The purpose of this study was to explore the influence of exercise tolerance on quality of life (QOL) among patients with heart failure (HF). A descriptive correlational design was used to guide the study. Forty-nine participants who met the selection criteria were enrolled at a medical center in Taipei. Data were collected by using the Short-Form 36 and treadmill tests including an exercise intensity-increasing test and duration-increasing test. The results revealed the mean scores of QOL in terms of physical functioning and mental functioning were 66.99 and 68.82, respectively. The average peak V O2 (exercise intensity tolerance) was 4.65 mets. The average exercise duration tolerances were 768.55, 1717.04 and 1923.48 s for reaching 50% heart rate reserve (HRR), 90% HRR, and completing the whole test, respectively. Patients whose exercise intensity tolerance was ≧ 5 mets or whose exercise duration tolerance was ≧ 1800 s had better physical functioning, but a significant difference in mental functioning was not observed between the two groups. The findings of the study support the view that exercise testing is safe, feasible, and effective in evaluating exercise tolerance, and that both exercise duration and exercise intensity tolerance were important factors in determining QOL, particularly in physical functioning, for HF patients.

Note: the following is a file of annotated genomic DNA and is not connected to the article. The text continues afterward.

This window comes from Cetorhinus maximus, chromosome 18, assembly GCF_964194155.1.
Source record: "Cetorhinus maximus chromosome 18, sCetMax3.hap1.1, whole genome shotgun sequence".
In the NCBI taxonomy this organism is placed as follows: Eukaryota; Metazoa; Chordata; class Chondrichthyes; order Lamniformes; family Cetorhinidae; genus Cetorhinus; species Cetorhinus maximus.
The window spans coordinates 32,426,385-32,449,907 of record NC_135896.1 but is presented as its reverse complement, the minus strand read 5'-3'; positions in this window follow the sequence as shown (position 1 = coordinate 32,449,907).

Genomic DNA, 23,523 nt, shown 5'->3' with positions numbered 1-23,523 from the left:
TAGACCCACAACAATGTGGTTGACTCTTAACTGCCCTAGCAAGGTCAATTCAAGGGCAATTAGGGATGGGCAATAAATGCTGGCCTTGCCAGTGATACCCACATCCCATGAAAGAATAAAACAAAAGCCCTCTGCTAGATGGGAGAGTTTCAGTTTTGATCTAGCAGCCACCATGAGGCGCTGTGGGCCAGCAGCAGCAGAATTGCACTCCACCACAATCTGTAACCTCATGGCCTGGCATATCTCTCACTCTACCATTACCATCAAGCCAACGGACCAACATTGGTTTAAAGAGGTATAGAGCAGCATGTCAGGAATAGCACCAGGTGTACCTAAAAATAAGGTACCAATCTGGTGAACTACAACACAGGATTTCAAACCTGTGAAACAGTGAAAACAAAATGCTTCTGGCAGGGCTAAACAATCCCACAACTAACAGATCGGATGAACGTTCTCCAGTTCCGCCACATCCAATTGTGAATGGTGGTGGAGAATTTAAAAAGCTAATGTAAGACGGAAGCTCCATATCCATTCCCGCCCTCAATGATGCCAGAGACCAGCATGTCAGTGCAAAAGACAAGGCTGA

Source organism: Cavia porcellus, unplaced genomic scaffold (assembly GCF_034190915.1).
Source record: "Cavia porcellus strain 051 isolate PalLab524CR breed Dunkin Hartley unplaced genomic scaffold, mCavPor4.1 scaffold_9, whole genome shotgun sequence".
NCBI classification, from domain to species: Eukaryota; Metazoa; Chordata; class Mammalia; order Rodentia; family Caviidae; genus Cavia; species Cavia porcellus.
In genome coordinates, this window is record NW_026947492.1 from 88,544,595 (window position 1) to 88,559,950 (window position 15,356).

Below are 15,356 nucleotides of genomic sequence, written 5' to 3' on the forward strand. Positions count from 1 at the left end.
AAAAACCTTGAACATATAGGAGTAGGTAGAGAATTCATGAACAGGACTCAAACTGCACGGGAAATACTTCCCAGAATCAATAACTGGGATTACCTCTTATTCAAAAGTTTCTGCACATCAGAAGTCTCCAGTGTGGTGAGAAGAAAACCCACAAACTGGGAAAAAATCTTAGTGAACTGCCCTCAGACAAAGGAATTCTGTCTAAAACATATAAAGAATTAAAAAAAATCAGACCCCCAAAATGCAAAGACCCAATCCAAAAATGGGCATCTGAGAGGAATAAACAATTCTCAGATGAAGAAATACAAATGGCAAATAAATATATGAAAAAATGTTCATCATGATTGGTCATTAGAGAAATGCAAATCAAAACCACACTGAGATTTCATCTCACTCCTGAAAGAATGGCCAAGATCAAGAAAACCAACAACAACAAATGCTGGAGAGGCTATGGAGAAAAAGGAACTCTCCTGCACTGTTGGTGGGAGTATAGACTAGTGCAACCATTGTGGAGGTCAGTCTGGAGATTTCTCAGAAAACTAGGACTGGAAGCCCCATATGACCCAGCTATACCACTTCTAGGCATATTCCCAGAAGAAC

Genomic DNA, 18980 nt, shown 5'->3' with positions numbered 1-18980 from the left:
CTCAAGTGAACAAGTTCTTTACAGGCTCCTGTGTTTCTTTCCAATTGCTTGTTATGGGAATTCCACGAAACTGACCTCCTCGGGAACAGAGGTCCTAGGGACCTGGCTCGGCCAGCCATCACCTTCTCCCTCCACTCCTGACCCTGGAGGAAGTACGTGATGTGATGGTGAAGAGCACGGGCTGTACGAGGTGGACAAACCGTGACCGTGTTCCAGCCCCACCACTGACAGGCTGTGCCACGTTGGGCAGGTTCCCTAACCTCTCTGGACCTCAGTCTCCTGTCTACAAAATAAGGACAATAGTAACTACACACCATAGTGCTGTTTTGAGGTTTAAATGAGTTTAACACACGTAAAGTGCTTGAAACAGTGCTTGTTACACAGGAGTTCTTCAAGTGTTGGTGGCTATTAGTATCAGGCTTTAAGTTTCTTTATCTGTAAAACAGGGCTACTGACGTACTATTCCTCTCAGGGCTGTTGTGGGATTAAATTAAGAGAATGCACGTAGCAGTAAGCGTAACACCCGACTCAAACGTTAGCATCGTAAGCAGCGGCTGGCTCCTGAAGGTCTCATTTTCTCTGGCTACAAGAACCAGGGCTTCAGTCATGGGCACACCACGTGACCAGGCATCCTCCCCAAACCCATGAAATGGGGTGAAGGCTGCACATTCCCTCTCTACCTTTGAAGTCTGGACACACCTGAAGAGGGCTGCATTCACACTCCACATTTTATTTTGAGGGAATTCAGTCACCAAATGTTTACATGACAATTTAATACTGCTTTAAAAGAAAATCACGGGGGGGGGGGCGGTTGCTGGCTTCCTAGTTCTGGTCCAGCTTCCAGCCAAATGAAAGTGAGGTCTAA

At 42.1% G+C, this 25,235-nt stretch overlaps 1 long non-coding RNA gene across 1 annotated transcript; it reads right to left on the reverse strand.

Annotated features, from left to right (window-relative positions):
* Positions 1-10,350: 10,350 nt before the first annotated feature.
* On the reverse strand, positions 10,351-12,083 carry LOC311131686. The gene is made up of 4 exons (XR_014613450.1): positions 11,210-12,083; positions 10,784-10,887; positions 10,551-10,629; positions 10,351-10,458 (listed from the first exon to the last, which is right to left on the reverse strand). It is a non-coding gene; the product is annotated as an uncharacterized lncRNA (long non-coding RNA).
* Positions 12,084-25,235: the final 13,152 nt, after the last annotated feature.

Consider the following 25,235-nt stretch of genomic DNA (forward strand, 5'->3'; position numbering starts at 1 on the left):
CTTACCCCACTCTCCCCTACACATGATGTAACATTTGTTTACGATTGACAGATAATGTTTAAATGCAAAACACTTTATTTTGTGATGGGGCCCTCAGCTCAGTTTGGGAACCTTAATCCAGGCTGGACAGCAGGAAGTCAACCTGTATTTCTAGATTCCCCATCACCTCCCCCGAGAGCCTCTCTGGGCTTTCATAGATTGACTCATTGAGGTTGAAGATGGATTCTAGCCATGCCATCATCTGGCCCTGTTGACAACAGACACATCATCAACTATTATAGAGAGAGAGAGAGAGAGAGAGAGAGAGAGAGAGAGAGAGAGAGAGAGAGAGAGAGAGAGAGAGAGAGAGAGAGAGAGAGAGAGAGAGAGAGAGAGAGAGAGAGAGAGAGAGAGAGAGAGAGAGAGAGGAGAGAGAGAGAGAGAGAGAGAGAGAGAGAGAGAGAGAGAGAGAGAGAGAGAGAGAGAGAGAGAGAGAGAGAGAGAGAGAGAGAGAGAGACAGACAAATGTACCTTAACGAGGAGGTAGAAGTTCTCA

|Number of pages||8|
|Journal||Quality of Life Research|
|Publication status||Published - Jun 2004|
- Exercise tolerance
- Heart failure
- Quality of life
ASJC Scopus subject areas